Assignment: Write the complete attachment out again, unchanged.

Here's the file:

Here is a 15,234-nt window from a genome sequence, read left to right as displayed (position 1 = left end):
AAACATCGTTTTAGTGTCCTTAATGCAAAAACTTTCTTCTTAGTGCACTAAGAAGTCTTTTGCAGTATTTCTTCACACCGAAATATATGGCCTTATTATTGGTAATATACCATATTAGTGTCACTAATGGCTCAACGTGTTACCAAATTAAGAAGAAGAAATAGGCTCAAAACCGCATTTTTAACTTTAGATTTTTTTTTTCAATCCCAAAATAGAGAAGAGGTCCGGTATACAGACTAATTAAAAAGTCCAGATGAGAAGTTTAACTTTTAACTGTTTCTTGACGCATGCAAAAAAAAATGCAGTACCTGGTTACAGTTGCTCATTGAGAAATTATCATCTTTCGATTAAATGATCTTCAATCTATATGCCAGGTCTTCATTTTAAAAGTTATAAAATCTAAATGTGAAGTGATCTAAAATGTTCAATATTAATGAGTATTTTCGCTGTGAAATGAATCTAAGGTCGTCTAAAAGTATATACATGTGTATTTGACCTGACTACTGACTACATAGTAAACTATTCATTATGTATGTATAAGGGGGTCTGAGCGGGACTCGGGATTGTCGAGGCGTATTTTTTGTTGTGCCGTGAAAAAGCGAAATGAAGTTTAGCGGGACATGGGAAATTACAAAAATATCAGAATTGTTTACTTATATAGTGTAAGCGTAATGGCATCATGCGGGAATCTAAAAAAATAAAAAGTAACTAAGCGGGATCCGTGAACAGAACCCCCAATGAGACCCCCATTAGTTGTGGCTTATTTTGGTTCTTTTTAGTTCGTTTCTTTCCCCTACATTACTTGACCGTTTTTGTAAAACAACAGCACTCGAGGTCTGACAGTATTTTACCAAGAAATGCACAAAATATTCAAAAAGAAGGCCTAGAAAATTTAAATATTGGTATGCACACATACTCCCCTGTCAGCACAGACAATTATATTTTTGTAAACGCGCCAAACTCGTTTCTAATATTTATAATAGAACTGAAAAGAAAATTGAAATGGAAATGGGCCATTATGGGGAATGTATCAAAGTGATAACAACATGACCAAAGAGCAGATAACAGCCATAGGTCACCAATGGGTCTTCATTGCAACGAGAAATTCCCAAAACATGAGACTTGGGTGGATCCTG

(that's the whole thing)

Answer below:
Here is a 15,234-nt window from a genome sequence, read left to right as displayed (position 1 = left end):
AAACATCGTTTTAGTGTCCTTAATGCAAAAACTTTCTTCTTAGTGCACTAAGAAGTCTTTTGCAGTATTTCTTCACACCGAAATATATGGCCTTATTATTGGTAATATACCATATTAGTGTCACTAATGGCTCAACGTGTTACCAAATTAAGAAGAAGAAATAGGCTCAAAACCGCATTTTTAACTTTAGATTTTTTTTTTCAATCCCAAAATAGAGAAGAGGTCCGGTATACAGACTAATTAAAAAGTCCAGATGAGAAGTTTAACTTTTAACTGTTTCTTGACGCATGCAAAAAAAAATGCAGTACCTGGTTACAGTTGCTCATTGAGAAATTATCATCTTTCGATTAAATGATCTTCAATCTATATGCCAGGTCTTCATTTTAAAAGTTATAAAATCTAAATGTGAAGTGATCTAAAATGTTCAATATTAATGAGTATTTTCGCTGTGAAATGAATCTAAGGTCGTCTAAAAGTATATACATGTGTATTTGACCTGACTACTGACTACATAGTAAACTATTCATTATGTATGTATAAGGGGGTCTGAGCGGGACTCGGGATTGTCGAGGCGTATTTTTTGTTGTGCCGTGAAAAAGCGAAATGAAGTTTAGCGGGACATGGGAAATTACAAAAATATCAGAATTGTTTACTTATATAGTGTAAGCGTAATGGCATCATGCGGGAATCTAAAAAAATAAAAAGTAACTAAGCGGGATCCGTGAACAGAACCCCCAATGAGACCCCCATTAGTTGTGGCTTATTTTGGTTCTTTTTAGTTCGTTTCTTTCCCCTACATTACTTGACCGTTTTTGTAAAACAACAGCACTCGAGGTCTGACAGTATTTTACCAAGAAATGCACAAAATATTCAAAAAGAAGGCCTAGAAAATTTAAATATTGGTATGCACACATACTCCCCTGTCAGCACAGACAATTATATTTTTGTAAACGCGCCAAACTCGTTTCTAATATTTATAATAGAACTGAAAAGAAAATTGAAATGGAAATGGGCCATTATGGGGAATGTATCAAAGTGATAACAACATGACCAAAGAGCAGATAACAGCCATAGGTCACCAATGGGTCTTCATTGCAACGAGAAATTCCCAAAACATGAGACTTGGGTGGATCCTG